Networking can be challenging for writers — especially if you’re introverted. You have a lot of options, though, so find a method that suits you and your personality. Some ideas include Meetup groups, writing conferences, mastermind groups, social media networks, and online writing challenges.
6. Market yourself
Yes, unfortunately, once you make all those connections, you are going to have to market yourself. Hustling is the only way to ensure your business grows. Think about it this way: If you were selling a physical product, would you have as difficult a time marketing and selling it? Probably not. So even though the product is you and your writing, you should still sell it like any other product.
Here are some of our favorite marketing strategies:
- Create an awesome website: Whatever type of writing you do, you need a platform. Your website can be simple, but make sure it looks updated — and that it clearly highlights your work.
- Ask for referrals: Reach out to your friends, family, coworkers and former clients, and ask for help with whatever you need — whether it’s new business or reviews for your latest book. Personalize each message so it doesn’t feel so sales-y.
- Update your social media profiles: Make sure they look professional and describe the work you do (and would like to do).
- Hand out business cards: Though they may seem old fashioned, business cards work. Give them to anyone you meet; people are always excited to meet a “real writer!”
7. Conduct reviews on a regular basis
Most businesses conduct quarterly reviews, and as a writer, you should, too. Each quarter — or at the very least, twice a year — analyze the health of your business. If you’ve been tracking your income and expenses like we recommended in Step 3, you’re already halfway there.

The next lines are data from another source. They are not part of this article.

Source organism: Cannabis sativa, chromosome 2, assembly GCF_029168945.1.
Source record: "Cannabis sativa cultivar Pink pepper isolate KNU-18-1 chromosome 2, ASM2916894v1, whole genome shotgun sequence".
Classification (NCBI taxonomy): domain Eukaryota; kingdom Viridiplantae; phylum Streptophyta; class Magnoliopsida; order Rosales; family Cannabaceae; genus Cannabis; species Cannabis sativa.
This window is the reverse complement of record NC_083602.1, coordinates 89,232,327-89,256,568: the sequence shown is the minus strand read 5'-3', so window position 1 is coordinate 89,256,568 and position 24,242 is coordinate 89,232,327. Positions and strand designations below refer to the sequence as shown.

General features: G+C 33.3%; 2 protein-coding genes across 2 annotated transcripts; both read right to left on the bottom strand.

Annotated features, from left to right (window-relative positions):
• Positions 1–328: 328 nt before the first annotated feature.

How close are you to reaching your income goals? Have you made any new connections? What went well this past quarter? What could you improve? By asking yourself these questions every three months, you can frequently adjust your strategy and keep your business heading in the right direction.
8. Outsource as much as you can
Smart entrepreneurs know they can’t do everything themselves, so they hire people to help them. As a writer, you may wonder what you could possibly outsource, and our answer: lots.
Outsource tasks like updating social media, formatting blog posts, editing documents, fact-checking, interviewing sources and creating promotional graphics. You can also outsource non-business tasks like laundry, cleaning, cooking and errands. Although you’ll have to make an initial investment, be confident that whatever gives you more time to write will ultimately lead to more money in your pocket.
9. Take risks and accept failure
What makes a natural entrepreneur? Besides the ability to think creatively and work hard, it’s a willingness to take risks and accept failure.
As a writer, this is difficult; it can feel quite personal if your pitch or proposal is rejected. That’s why it’s important to think of your writing as a business, rather than a reflection of yourself — this will make it much easier to overcome failure. It’s only when you take risks that you reap big rewards, so make a vow to learn from any negative experiences and use them to strengthen yourself and your business.
Making a living as a writer isn’t an easy feat, but if you start to think like an entrepreneur — rather than “just” an artist — you’ll find yourself moving up in the world.
Do you think like an entrepreneur? How has it helped you?
Susan Shain (@Susan_Shain) is a travel blogger and freelance writer who contributes to The Write Life, a website that helps writers make a living from their craft. Sign up for their newsletterto receive actionable writing tips and advice in your inbox each week. (Bonus: You’ll also get a free ebook about how to land your first paying client!)